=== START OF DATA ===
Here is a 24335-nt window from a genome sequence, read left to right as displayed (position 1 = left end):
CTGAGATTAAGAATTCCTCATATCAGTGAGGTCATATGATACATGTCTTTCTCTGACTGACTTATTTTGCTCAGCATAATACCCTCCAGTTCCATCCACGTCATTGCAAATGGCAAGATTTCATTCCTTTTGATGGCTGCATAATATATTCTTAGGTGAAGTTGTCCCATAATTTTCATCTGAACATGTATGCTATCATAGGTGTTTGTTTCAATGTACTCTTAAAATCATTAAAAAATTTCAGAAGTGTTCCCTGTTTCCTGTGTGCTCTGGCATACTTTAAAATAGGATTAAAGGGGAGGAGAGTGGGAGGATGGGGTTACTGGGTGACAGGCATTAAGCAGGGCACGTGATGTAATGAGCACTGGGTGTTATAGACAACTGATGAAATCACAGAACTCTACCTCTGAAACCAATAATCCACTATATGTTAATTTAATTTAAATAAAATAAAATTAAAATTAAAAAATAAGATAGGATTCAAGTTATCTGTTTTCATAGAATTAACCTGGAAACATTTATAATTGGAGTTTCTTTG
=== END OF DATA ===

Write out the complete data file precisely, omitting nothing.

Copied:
Here is a 24335-nt window from a genome sequence, read left to right as displayed (position 1 = left end):
CTGAGATTAAGAATTCCTCATATCAGTGAGGTCATATGATACATGTCTTTCTCTGACTGACTTATTTTGCTCAGCATAATACCCTCCAGTTCCATCCACGTCATTGCAAATGGCAAGATTTCATTCCTTTTGATGGCTGCATAATATATTCTTAGGTGAAGTTGTCCCATAATTTTCATCTGAACATGTATGCTATCATAGGTGTTTGTTTCAATGTACTCTTAAAATCATTAAAAAATTTCAGAAGTGTTCCCTGTTTCCTGTGTGCTCTGGCATACTTTAAAATAGGATTAAAGGGGAGGAGAGTGGGAGGATGGGGTTACTGGGTGACAGGCATTAAGCAGGGCACGTGATGTAATGAGCACTGGGTGTTATAGACAACTGATGAAATCACAGAACTCTACCTCTGAAACCAATAATCCACTATATGTTAATTTAATTTAAATAAAATAAAATTAAAATTAAAAAATAAGATAGGATTCAAGTTATCTGTTTTCATAGAATTAACCTGGAAACATTTATAATTGGAGTTTCTTTG